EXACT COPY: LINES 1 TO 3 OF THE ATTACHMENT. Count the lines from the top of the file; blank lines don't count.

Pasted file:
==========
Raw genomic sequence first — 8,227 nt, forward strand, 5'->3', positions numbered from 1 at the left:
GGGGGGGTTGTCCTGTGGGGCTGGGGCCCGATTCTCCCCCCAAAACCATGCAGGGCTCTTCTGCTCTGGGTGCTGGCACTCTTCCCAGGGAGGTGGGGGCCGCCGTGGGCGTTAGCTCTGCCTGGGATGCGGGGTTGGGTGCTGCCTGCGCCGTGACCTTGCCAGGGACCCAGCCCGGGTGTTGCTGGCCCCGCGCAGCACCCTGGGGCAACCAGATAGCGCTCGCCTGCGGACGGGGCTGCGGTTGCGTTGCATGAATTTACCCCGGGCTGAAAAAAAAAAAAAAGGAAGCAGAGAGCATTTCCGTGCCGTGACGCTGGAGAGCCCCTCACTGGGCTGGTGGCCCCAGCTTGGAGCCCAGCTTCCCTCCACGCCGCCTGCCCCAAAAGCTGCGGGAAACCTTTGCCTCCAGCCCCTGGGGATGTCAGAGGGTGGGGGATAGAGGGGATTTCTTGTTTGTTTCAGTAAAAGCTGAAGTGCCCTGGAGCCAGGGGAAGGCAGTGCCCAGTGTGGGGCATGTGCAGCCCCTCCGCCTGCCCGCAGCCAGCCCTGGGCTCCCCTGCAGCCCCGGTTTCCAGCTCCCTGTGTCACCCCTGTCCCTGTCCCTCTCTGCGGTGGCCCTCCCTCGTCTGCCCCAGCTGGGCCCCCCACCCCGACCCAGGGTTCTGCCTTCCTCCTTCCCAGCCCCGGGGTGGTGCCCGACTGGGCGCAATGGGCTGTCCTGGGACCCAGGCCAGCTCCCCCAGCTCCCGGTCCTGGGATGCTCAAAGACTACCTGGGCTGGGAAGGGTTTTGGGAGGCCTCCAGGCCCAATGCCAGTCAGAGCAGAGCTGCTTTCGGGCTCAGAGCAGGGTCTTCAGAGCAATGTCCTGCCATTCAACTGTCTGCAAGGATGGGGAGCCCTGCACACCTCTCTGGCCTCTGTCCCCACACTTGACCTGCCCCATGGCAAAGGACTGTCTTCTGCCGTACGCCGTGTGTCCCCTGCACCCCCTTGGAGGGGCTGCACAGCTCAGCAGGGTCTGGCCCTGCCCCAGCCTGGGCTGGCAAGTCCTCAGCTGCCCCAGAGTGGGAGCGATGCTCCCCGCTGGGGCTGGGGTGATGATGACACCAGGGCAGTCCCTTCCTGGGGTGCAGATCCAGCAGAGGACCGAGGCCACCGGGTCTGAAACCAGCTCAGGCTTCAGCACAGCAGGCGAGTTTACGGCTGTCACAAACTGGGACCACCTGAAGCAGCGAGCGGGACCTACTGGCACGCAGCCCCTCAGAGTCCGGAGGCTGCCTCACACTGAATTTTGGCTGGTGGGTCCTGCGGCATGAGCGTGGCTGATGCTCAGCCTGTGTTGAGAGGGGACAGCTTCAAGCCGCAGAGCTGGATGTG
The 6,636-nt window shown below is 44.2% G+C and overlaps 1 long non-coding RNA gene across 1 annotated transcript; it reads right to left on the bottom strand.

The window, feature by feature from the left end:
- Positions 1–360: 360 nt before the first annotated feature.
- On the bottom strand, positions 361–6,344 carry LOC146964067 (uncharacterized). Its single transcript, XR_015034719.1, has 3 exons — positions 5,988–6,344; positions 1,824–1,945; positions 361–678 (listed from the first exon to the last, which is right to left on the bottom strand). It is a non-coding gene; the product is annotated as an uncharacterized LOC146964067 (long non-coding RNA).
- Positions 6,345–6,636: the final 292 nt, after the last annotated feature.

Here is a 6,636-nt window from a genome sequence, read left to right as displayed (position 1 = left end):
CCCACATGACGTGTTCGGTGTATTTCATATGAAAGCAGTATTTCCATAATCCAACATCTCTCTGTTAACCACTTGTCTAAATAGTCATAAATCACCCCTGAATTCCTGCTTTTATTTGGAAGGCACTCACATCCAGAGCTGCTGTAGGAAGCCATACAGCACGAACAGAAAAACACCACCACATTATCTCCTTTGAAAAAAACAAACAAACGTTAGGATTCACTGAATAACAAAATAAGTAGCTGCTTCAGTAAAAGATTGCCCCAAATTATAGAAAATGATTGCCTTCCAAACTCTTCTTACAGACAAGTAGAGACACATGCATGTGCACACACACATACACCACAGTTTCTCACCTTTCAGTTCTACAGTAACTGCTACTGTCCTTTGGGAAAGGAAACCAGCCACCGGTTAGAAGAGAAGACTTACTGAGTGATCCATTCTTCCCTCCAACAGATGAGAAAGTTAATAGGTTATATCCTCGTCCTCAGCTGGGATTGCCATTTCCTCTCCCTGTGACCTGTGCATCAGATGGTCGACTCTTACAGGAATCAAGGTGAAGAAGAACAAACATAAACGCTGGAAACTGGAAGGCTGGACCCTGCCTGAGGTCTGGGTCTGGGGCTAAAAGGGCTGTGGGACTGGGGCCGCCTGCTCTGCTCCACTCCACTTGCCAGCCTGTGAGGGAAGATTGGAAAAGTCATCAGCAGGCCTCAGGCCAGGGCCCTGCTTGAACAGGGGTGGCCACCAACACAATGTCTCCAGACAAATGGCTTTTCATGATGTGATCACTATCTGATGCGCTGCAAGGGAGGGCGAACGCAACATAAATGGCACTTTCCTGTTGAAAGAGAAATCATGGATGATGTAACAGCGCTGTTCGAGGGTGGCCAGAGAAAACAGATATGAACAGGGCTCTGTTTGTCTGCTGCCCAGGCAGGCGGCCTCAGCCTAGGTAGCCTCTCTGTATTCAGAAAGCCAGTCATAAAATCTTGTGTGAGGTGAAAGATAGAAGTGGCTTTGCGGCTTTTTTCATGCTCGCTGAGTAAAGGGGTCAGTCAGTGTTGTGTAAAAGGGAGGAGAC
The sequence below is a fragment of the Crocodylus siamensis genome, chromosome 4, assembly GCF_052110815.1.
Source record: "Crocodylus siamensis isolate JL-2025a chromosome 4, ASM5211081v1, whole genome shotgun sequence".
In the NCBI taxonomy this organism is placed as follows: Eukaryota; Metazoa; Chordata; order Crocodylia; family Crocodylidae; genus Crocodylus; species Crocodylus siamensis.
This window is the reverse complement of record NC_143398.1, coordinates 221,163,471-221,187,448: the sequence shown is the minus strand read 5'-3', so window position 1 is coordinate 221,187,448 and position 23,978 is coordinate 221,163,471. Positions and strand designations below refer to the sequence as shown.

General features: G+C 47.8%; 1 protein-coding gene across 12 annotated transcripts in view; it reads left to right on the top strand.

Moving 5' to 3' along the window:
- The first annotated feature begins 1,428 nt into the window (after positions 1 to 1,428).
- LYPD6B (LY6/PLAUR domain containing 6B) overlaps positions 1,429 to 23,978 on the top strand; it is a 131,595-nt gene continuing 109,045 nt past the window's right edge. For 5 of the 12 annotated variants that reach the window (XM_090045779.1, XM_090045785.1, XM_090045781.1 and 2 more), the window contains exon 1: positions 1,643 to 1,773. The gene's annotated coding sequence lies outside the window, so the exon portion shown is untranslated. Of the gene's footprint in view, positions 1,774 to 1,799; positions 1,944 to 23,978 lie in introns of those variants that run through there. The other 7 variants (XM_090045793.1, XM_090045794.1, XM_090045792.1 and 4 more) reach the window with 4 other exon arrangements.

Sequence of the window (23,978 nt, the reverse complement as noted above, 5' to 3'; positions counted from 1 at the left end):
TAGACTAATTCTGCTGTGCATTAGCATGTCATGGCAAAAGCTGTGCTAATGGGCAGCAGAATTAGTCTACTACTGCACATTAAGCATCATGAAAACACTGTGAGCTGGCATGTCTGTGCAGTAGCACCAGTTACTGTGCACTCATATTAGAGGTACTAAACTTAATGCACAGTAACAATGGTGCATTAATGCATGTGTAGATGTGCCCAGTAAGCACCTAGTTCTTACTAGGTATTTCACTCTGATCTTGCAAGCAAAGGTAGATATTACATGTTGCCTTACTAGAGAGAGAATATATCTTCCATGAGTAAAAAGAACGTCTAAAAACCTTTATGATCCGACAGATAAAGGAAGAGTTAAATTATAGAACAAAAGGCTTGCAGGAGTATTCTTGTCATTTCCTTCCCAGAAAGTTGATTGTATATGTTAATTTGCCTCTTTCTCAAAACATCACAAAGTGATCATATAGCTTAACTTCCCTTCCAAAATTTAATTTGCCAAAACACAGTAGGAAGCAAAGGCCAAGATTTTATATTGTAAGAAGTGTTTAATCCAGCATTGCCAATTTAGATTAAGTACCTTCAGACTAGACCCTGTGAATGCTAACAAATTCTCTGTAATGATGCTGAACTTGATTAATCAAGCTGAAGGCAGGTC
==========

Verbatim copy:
Raw genomic sequence first — 8,227 nt, forward strand, 5'->3', positions numbered from 1 at the left:
GGGGGGGTTGTCCTGTGGGGCTGGGGCCCGATTCTCCCCCCAAAACCATGCAGGGCTCTTCTGCTCTGGGTGCTGGCACTCTTCCCAGGGAGGTGGGGGCCGCCGTGGGCGTTAGCTCTGCCTGGGATGCGGGGTTGGGTGCTGCCTGCGCCGTGACCTTGCCAGGGACCCAGCCCGGGTGTTGCTGGCCCCGCGCAGCACCCTGGGGCAACCAGATAGCGCTCGCCTGCGGACGGGGCTGCGGTTGCGTTGCATGAATTTACCCCGGGCTGAAAAAAAAAAAAAAGGAAGCAGAGAGCATTTCCGTGCCGTGACGCTGGAGAGCCCCTCACTGGGCTGGTGGCCCCAGCTTGGAGCCCAGCTTCCCTCCACGCCGCCTGCCCCAAAAGCTGCGGGAAACCTTTGCCTCCAGCCCCTGGGGATGTCAGAGGGTGGGGGATAGAGGGGATTTCTTGTTTGTTTCAGTAAAAGCTGAAGTGCCCTGGAGCCAGGGGAAGGCAGTGCCCAGTGTGGGGCATGTGCAGCCCCTCCGCCTGCCCGCAGCCAGCCCTGGGCTCCCCTGCAGCCCCGGTTTCCAGCTCCCTGTGTCACCCCTGTCCCTGTCCCTCTCTGCGGTGGCCCTCCCTCGTCTGCCCCAGCTGGGCCCCCCACCCCGACCCAGGGTTCTGCCTTCCTCCTTCCCAGCCCCGGGGTGGTGCCCGACTGGGCGCAATGGGCTGTCCTGGGACCCAGGCCAGCTCCCCCAGCTCCCGGTCCTGGGATGCTCAAAGACTACCTGGGCTGGGAAGGGTTTTGGGAGGCCTCCAGGCCCAATGCCAGTCAGAGCAGAGCTGCTTTCGGGCTCAGAGCAGGGTCTTCAGAGCAATGTCCTGCCATTCAACTGTCTGCAAGGATGGGGAGCCCTGCACACCTCTCTGGCCTCTGTCCCCACACTTGACCTGCCCCATGGCAAAGGACTGTCTTCTGCCGTACGCCGTGTGTCCCCTGCACCCCCTTGGAGGGGCTGCACAGCTCAGCAGGGTCTGGCCCTGCCCCAGCCTGGGCTGGCAAGTCCTCAGCTGCCCCAGAGTGGGAGCGATGCTCCCCGCTGGGGCTGGGGTGATGATGACACCAGGGCAGTCCCTTCCTGGGGTGCAGATCCAGCAGAGGACCGAGGCCACCGGGTCTGAAACCAGCTCAGGCTTCAGCACAGCAGGCGAGTTTACGGCTGTCACAAACTGGGACCACCTGAAGCAGCGAGCGGGACCTACTGGCACGCAGCCCCTCAGAGTCCGGAGGCTGCCTCACACTGAATTTTGGCTGGTGGGTCCTGCGGCATGAGCGTGGCTGATGCTCAGCCTGTGTTGAGAGGGGACAGCTTCAAGCCGCAGAGCTGGATGTG
The 6,636-nt window shown below is 44.2% G+C and overlaps 1 long non-coding RNA gene across 1 annotated transcript; it reads right to left on the bottom strand.